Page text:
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De Novo assembly of a plant transcriptome raonyguimaraes RNA Sequencing 7 07-05-2011 01:17 PM

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Old 11-16-2015, 05:03 AM   #1
Alagurajvelu
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Default Plant-Bacteria transcriptome

Our intention was to study simultaneous transcription of both Bacteria (Positive to plant growth) and Plant (Arabidopsis). We isolated plant root along with bacteria and started sequencing the total RNA after removing 16S rRNA and 18S rRNA. We sequenced 80 million reads through HiSeq. Now i find good transcription in plant (79.5 million reads mapped to Arabidopsis). I find very less reads (in thousands) on bacteria which have 4000 genes. I find lot of reads (30 million) on Chloroplast of Arabidopsis. I expected these many reads on bacteria. Unfortunately they map on chloroplast.

I am not a wet lab person. I want to understand what is wrong here: why there are no reads on bacteria - that i couldn't enumerate the expression level of bacteria ?. Could it be a error on experimental approach or bioinfo mapping error ?.
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Old 11-16-2015, 05:34 AM   #2
SylvainL
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Hope you didn't prepare libraries using polyA enrichment...
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Old 11-16-2015, 08:53 AM   #3
Alagurajvelu
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No PolyA enrichment. It is total RNA.
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Old 11-16-2015, 02:06 PM   #4
kmcarr
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Are you certain that the RNA extraction protocol chosen was appropriate for both plant and bacteria?
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Old 11-16-2015, 06:55 PM   #5
SNPsaurus
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Do you have any idea about the ration of bacteria to plant cells? Some estimates of the number of transcripts in E. coli put it in the 5000 per cell range, while eukaryotes may have several thousand transcripts per cell.

I've sequenced bacterial transcripts from fish guts, and the number of bacterial reads may be 1-2% of total. I wouldn't be surprised if root bacteria are even less well represented.

One issue may be that bacterial cells are hard to break open, so a protocol that works for plant cells may not work well for bacteria.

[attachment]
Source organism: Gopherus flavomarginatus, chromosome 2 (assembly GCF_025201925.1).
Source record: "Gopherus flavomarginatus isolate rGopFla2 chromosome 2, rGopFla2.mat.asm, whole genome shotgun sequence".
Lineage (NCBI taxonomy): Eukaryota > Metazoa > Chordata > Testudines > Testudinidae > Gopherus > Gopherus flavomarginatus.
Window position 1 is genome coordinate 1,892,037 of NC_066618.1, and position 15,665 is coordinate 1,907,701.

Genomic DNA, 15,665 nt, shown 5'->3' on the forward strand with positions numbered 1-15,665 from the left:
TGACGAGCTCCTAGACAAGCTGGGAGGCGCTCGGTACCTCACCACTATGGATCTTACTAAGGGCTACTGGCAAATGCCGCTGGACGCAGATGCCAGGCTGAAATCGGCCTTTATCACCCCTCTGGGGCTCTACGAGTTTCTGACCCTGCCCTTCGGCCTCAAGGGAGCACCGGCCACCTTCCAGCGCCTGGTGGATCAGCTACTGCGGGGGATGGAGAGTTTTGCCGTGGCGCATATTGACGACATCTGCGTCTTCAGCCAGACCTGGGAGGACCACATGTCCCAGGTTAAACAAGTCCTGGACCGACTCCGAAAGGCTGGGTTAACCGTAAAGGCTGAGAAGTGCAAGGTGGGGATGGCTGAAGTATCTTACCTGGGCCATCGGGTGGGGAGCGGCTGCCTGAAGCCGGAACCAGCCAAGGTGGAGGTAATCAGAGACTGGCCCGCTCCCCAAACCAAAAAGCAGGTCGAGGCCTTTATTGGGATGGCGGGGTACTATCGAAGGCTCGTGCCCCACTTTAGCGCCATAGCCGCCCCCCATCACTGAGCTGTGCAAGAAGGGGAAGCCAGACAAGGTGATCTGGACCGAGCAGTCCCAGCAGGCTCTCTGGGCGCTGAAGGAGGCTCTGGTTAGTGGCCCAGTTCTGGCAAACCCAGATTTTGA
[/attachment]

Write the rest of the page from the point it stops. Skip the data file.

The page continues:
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Old 11-17-2015, 12:50 PM   #6
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We have seen something kind of similar with a bacteria - invertebrate infection system. The bacterial reads are a small percentage, even though they can kill off the hosts.

We're working on amplifying the bacterial signal but haven't solved it yet, would be really interested to hear of anything that works. One thing we are trying is polyA subtraction.

It doesn't seem to be breaking the cells because the method works fine on the same bacteria in culture.
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Old 11-17-2015, 12:57 PM   #7
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In my experience it is hard to get rid of something efficiently enough to make a difference. Say you eliminate 50% of the stuff you don't want... you might see a rise in bacterial reads from 0.7% to 1.4%. Not very good. For the fish gut work we've been (as part of the META Center at the University of Oregon) making cheap capture baits by converting bacterial genomic DNA to biotinylated RNA, then doing capture hybridization to purify the bacterial transcripts. We get a majority of reads being bacterial. One caveat... you need to know what's there to make the probe.
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Old 11-17-2015, 01:14 PM   #8
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SNPsaurus, could you share that protocol? We do know the sequence of host and bacteria so it should be possible to do that in either direction.
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Old 11-18-2015, 04:40 AM   #9
yzzhang
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we did a plant leaf RNA-seq which infected with pathogenic bacteria. Around 30 million hiseq pair end reads were generated from each sample, and around 5% of the reads mapped to the bacteria genome while around 70% of the total reads mapped to the plant genome (draft genome)
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Old 11-18-2015, 08:02 AM   #10
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cliff, let me ask my student. Might take a moment to protocolize it.
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